Motown. Who doesn’t love it? The storied Detroit-based record label run by Berry Gordy, Jr. fused pop, r&b, soul, and gospel, and whatever else was around, into bite-sized two or three minute songs handed down to the fans by stylish, ultra-talented African-American singers the likes of which white America (and if you take Oprah’s word on it, Black America) had never before seen.
Motown stars and their songs became favorites all over the world. Motown became synonymous with “hit music” in the sixties. Hitsville, USA, in fact, is the name of the building where Motown used to be housed in its heyday. Smokey Robinson. Diana Ross. Stevie Wonder. Marvin Gaye. The hits from Hitsville, literally, just kept coming.
And forty years later, many Motown hits are still on our radios, playing at our wedding receptions and filling the soundtracks of our movies. Baby boomers still crank them up. Teeny-boppers watch contests belt them out on American Idol. Some Motown hits retain a place in our collective jukebox almost half a century since they first hit the charts. They’re not on the Billboard Top Twenty anymore, but they’ve never gone out of style.
Think about it and you can hear those Motown classics now. The infectious guitar twang leading up to the Temptations declaration that they’ve got sunshine on a cloudy day; that pounding bassline that cues Marvin Gaye to tell Tammi Terrell, listen baby, ain’t no mountain high, ain’t no valley low, ain’t no river wide enough to keep him from getting to her; that weird space-aged whiring sound then – bam- we get our marching orders from Diana, Flo and Mary – Stop. In the name of love. Yes, these classic Motown songs get overplayed, badly covered, and turned into commercials, but they’re always with us, and in their original form, in moderation, we will always love them.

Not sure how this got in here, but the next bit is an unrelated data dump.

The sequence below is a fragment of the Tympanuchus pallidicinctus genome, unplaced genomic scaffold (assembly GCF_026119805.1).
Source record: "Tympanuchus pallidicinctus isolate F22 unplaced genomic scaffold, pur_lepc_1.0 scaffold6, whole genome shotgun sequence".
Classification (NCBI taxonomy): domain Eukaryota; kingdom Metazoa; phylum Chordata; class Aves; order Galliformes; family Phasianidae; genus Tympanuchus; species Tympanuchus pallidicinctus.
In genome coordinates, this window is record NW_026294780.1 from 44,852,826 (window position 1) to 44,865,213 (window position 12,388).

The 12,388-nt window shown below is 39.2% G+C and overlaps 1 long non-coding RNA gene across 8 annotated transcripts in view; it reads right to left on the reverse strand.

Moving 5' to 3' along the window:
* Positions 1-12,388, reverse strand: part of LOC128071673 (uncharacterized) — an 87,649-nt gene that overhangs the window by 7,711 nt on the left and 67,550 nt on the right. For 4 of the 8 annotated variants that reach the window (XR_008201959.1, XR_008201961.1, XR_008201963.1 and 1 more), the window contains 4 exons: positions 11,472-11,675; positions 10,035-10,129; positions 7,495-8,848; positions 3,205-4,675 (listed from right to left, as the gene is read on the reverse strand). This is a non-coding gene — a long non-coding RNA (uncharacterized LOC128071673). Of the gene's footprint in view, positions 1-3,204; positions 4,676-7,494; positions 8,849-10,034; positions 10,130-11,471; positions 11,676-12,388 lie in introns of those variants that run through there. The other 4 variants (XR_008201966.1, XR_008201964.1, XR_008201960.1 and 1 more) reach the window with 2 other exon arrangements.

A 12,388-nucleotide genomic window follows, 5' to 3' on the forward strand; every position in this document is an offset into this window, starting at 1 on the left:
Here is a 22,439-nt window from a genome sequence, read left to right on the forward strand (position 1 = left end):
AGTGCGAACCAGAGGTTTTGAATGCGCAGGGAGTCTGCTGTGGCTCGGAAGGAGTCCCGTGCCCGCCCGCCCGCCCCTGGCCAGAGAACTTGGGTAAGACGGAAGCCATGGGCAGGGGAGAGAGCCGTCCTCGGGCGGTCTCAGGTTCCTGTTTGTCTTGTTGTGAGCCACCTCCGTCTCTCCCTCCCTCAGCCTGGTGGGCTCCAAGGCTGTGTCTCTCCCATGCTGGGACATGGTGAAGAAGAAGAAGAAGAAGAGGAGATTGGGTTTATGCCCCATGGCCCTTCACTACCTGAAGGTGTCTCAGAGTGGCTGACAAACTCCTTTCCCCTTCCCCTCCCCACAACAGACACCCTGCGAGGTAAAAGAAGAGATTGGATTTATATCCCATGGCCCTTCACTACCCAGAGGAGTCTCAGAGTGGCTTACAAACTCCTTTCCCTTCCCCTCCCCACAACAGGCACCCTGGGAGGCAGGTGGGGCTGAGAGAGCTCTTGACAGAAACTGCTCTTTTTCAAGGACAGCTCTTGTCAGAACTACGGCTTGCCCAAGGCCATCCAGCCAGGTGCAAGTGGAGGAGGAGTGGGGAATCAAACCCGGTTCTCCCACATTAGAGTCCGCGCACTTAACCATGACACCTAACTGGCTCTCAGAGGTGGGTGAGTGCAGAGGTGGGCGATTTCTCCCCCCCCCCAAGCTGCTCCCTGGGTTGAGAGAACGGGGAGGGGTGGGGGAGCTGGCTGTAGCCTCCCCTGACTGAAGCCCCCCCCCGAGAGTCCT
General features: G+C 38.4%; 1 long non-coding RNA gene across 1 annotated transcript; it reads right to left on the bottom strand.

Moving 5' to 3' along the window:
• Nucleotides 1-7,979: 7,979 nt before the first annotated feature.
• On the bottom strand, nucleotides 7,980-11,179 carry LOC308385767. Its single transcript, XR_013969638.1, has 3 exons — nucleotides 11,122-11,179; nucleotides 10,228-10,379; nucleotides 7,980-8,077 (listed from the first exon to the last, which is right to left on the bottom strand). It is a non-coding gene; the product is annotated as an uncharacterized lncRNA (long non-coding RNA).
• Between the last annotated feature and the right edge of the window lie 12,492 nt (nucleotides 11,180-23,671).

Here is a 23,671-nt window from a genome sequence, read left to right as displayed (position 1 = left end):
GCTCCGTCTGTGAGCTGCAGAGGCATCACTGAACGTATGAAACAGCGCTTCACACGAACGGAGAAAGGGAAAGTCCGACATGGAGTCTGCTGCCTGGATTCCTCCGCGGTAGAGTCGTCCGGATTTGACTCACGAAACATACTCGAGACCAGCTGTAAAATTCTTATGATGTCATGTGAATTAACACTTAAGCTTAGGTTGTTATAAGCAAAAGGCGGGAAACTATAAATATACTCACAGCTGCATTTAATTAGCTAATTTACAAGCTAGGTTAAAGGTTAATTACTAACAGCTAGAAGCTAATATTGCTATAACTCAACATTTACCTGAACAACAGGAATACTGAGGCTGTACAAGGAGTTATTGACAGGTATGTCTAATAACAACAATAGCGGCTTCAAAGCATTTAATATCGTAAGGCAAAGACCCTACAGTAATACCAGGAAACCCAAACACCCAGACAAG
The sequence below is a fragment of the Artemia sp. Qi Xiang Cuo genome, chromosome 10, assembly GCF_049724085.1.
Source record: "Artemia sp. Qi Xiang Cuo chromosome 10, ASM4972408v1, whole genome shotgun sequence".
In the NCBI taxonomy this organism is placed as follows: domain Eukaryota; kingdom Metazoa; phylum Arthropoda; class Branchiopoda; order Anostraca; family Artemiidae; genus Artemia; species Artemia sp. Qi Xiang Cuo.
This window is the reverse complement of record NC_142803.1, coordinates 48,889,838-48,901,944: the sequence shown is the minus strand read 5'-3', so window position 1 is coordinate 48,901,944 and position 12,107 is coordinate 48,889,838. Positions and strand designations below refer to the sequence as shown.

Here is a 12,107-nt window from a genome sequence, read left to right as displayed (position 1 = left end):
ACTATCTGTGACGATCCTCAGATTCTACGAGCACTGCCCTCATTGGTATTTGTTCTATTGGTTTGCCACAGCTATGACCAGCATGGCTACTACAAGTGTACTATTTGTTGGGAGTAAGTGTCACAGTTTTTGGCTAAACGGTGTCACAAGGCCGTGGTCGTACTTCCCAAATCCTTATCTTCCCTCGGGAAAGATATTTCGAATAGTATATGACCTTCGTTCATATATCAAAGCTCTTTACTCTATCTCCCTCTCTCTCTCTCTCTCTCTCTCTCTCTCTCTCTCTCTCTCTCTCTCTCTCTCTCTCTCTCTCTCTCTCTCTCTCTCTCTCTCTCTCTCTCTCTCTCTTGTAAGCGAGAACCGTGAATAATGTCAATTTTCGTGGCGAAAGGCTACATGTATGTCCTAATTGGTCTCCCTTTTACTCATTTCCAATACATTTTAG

But the thing is, the Motown song book is vast, and while some of these great songs remain on the American play list, songs by Robinson, Gaye, Wonder, and Ross – scores of other great Motown songs have gotten lost in the label’s prolific-ness. When was the last time you heard Brenda Holloway? When was the last time your local oldies station played anything by Martha Reeves and The Vandellas but “Heatwave”?
Here’s a quick, and completely subjective (and incredibly incomplete) list of some great Motown songs that deserve more popularity. You probably have some you’d like to popularize too. And I hope you will! Get the word out. Let’s hope more curious people will be joining us on obscure record searches on Ebay soon. Hitsville USA has so much to offer, there’s always something new to find.
1. “A Little More Love” (Kim Weston: The Greatest Hits And Rare Classics)
Kim Weston is best known, like Tammi Terrell, for her duets with Marvin Gaye (“It Takes Two”). She did, however, have some solo hits, including “Take Me In Your Arms (And Rock Me A Little While)”. This song, a ballad gently explaining to a boyfriend what she wants out of her relationship, is another great solo song. Weston’s voice conveys the song’s half-whimsical, half-serious lyrics. Weston’s voice is amazing. There’s none of the fast-paced angst of “Take Me In Your Arms” but she still gets to show off her serious versatility. Women looking for a little more from their guys could appreciate the lyrics. And any man could benefit from the song’s explication of often unspoken rules, like, for instance, you should like her friends, but make sure it’s clear she’s your favorite. Classic Motown in sound and theme.